FEATURE. 18- Year old Harriet Dawa, the treasurer for SALUME youth farmers’ group stunned the guests with a moving testimony of how their youth group had risen from a shadowy formation in 2018 to an example to emulate in 2020.
The SALUME group, translated loosely to mean ‘start-up’ in the native Pojulu (tribe) language, set its sight on achieving economic prosperity.
Located in the low lands of Block C of Ofua II cluster, in the Rhino Camp settlement in West Nile, Uganda, the group consisting of 20 members (15 refugees and five host community members) was registered at the local government with a constitution.
Dawa says such a good base of formation allowed it to thrive despite lacking training on a number of their key operations
“We only saved sh550,000 in one year through income generated from different activities” she says. These activities included Sand mining, rock quarrying, making of pancakes, roasted ground nuts and maize all for sale.
The group’s main activity remains farming but to allow the vision of self-reliance to be achieved, they formed a village savings and loan association (VSLA) to collectively manage the group’s finances.
A year later, the group was co-opted by German development agency (GIZ) under the response to increased demand on government service and creation of economic opportunities in Uganda (RISE), a project funded by the European Union (EU) and the German ministry of Economic cooperation and development (BMZ) and has since never looked back.
SALUME group on course to attain vision
The GIZ program breathed the much needed energy in the SALUME group, and most of the activities have since expanded.
“We were able to save sh784,000 in just a period of three months after being co-opted by GIZ” Dawa narrates.
She says with the help of inputs from GIZ, the group was able to produce 1500Kg of Onions on 1.5acres of land and consequently reaping shs3million.
3.6 acres of ground nuts awaits harvesting by press time while the group boasts of 25 goats, on 9th November, more 43 goats were added under the RISE program.
Parents of the youth from the host community have offered land for the group’s activities while some of the land is rented.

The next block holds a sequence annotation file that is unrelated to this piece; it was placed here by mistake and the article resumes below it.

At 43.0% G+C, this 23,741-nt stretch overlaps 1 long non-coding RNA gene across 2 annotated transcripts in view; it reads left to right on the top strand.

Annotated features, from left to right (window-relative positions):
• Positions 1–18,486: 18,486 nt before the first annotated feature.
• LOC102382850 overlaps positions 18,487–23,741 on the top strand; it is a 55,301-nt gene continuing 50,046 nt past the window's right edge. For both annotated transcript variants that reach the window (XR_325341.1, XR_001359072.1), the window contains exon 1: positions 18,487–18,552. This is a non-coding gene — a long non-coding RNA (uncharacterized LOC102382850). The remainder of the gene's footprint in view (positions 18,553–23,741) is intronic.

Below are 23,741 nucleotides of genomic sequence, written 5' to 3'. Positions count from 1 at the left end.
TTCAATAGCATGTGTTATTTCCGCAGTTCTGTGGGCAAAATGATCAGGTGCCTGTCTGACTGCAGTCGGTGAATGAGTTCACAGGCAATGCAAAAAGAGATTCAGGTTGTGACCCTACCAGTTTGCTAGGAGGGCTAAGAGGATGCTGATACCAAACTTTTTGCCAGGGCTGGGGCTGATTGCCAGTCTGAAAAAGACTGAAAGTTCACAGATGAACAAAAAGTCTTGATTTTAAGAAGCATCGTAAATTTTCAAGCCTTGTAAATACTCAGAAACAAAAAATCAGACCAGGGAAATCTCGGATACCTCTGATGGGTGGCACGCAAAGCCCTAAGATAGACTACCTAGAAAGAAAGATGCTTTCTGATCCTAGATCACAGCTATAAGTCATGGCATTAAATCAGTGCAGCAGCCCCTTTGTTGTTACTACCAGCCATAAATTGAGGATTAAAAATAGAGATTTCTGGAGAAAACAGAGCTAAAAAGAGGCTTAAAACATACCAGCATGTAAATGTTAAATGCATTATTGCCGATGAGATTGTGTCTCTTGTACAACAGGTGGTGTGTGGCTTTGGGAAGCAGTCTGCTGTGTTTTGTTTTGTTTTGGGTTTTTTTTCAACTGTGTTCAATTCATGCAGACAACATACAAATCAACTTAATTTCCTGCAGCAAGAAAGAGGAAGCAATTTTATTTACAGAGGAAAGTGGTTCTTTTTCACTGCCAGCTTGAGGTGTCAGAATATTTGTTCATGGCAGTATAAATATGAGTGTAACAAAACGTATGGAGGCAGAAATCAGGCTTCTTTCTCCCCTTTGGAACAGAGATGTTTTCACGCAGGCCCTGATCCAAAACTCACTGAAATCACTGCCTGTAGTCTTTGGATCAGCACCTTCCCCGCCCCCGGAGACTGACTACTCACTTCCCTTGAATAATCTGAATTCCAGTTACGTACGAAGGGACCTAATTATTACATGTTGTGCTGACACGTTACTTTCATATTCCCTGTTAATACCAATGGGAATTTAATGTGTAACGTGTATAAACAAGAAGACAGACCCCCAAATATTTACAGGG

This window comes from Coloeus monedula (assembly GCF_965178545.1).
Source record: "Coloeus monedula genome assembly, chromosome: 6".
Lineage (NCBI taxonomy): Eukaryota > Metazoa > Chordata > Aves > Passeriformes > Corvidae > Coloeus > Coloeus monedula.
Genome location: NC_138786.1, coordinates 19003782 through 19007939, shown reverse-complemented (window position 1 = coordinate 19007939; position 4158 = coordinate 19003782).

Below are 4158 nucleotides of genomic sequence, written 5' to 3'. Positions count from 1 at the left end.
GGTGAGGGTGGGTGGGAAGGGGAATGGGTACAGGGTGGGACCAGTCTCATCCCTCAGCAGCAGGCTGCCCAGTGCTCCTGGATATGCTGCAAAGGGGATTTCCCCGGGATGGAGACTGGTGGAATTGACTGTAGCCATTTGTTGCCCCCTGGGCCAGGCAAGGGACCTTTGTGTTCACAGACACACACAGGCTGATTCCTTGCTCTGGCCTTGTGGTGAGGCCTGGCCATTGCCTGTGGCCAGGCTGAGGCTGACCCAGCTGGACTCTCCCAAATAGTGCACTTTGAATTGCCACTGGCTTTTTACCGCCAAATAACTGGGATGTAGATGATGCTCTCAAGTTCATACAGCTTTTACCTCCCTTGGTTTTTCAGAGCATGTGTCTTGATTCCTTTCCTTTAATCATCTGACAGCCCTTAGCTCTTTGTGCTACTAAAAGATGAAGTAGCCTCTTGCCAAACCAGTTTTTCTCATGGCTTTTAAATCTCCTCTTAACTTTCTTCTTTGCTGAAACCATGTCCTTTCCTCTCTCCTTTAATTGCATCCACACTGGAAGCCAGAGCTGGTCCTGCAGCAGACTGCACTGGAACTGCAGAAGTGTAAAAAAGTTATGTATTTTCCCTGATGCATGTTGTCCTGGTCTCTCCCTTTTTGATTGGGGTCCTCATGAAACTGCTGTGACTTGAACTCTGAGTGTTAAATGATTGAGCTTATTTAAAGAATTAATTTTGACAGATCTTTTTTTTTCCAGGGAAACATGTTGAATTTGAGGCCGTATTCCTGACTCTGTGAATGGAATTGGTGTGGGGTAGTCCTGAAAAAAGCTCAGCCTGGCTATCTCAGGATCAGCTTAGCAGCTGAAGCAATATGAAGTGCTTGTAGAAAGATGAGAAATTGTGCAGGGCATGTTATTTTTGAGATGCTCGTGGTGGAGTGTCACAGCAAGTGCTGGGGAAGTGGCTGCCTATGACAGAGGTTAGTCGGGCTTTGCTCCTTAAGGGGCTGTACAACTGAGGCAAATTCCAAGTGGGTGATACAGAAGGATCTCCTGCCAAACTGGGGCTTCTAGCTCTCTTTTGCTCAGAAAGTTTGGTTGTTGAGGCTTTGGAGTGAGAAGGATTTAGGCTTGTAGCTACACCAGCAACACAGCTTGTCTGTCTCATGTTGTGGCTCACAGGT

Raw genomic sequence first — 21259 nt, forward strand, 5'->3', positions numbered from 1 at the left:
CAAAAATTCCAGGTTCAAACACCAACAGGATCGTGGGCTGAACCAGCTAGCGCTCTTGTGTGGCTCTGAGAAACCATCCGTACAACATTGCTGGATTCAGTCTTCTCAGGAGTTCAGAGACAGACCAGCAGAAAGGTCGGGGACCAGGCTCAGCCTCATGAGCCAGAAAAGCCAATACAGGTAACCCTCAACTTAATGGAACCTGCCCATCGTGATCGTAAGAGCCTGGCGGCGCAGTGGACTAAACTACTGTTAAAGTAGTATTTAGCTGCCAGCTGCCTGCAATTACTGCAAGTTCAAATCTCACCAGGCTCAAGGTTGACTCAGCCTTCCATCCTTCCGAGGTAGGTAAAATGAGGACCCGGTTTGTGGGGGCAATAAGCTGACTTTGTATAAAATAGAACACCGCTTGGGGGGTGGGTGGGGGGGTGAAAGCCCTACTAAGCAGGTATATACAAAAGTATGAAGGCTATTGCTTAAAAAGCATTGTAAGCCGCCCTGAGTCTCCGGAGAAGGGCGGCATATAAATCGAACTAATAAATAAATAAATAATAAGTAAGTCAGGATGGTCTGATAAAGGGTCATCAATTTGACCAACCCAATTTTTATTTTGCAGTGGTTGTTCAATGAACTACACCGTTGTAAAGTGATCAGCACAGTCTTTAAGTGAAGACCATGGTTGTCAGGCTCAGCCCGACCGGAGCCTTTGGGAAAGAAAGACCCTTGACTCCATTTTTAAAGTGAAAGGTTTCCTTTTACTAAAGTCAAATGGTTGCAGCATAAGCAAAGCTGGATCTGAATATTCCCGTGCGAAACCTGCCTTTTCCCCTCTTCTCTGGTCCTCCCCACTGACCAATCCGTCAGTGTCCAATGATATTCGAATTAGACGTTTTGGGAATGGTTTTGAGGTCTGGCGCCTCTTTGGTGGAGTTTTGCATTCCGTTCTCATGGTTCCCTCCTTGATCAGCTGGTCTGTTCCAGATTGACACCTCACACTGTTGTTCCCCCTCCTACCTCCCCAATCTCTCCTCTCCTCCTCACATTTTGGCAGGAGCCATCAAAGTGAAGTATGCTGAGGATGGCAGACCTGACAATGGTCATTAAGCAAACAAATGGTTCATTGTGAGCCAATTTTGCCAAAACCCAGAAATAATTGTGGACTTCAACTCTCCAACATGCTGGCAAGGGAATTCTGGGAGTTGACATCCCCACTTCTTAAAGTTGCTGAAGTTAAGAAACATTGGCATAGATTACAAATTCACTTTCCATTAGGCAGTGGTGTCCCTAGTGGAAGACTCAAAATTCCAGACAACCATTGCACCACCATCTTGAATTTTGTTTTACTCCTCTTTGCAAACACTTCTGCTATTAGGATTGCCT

An impressed Ms Jenniffer Namuyangu, the state minister of local government while officiating at the handover hailed the cordial relations between the refugees and their hosts.
She also thanked the international partners for heeding to the governments call to have integrated projects consisting of equal numbers of refugees and the host communities.
She however warned that much more must be done to avert the increasing threats of climate change.
“Climate change is becoming a serious threat to the livelihood of small scale farmers who depend mainly on agriculture and as you can see most communities depend on natural resources for their livelihood”
“Therefore it’s important for the district and all the partners to work together in promoting climate resilient agriculture, kindly take care of the trees as you take care of the goats and all the other inputs that have been given for economic resilience”, She appealed.
About the RISE Program
Mr Patrick Poehlmann, head of the RISE program says the initiative is aimed at increasing incomes of refugees and host communities especially youth and single women through improving their agricultural production.
Under the program, 200 learning groups with over 5000 members in the districts of Terego, Adjumani, Moyo, Obongi and Madi Okollo are supported.
Ms Iris Knabe, the head of development cooperation thanked the government of Uganda for the open door policy that enables refugees and host communities to enjoy equal benefits.
“We thank the government of Uganda for providing a framework that allows economic inclusion of refugees, in addition to shelter, water, education and health, everyone needs a source of productive employment and income to attain for self-reliance and we gather here to recognise the start of a journey to support self-reliance”, Knabe said.